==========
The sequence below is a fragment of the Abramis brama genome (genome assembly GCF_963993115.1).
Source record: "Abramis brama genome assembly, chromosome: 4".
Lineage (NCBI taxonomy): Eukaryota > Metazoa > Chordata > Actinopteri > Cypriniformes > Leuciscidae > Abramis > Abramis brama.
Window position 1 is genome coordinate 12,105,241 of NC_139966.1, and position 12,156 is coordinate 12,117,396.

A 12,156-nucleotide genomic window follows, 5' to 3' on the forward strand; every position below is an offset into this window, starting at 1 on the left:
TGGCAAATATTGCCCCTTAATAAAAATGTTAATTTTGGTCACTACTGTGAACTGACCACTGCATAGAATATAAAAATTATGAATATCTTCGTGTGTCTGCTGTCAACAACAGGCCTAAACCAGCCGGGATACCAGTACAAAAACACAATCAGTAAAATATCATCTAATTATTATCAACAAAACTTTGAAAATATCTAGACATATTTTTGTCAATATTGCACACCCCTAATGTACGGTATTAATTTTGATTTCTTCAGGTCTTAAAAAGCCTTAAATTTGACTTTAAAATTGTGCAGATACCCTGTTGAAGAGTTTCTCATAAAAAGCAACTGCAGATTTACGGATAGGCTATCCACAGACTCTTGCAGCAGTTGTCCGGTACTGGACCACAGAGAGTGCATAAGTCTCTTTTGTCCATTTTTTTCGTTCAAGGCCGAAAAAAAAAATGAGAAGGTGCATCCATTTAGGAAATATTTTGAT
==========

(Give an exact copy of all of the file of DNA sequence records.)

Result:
The sequence below is a fragment of the Abramis brama genome (genome assembly GCF_963993115.1).
Source record: "Abramis brama genome assembly, chromosome: 4".
Lineage (NCBI taxonomy): Eukaryota > Metazoa > Chordata > Actinopteri > Cypriniformes > Leuciscidae > Abramis > Abramis brama.
Window position 1 is genome coordinate 12,105,241 of NC_139966.1, and position 12,156 is coordinate 12,117,396.

A 12,156-nucleotide genomic window follows, 5' to 3' on the forward strand; every position below is an offset into this window, starting at 1 on the left:
TGGCAAATATTGCCCCTTAATAAAAATGTTAATTTTGGTCACTACTGTGAACTGACCACTGCATAGAATATAAAAATTATGAATATCTTCGTGTGTCTGCTGTCAACAACAGGCCTAAACCAGCCGGGATACCAGTACAAAAACACAATCAGTAAAATATCATCTAATTATTATCAACAAAACTTTGAAAATATCTAGACATATTTTTGTCAATATTGCACACCCCTAATGTACGGTATTAATTTTGATTTCTTCAGGTCTTAAAAAGCCTTAAATTTGACTTTAAAATTGTGCAGATACCCTGTTGAAGAGTTTCTCATAAAAAGCAACTGCAGATTTACGGATAGGCTATCCACAGACTCTTGCAGCAGTTGTCCGGTACTGGACCACAGAGAGTGCATAAGTCTCTTTTGTCCATTTTTTTCGTTCAAGGCCGAAAAAAAAAATGAGAAGGTGCATCCATTTAGGAAATATTTTGAT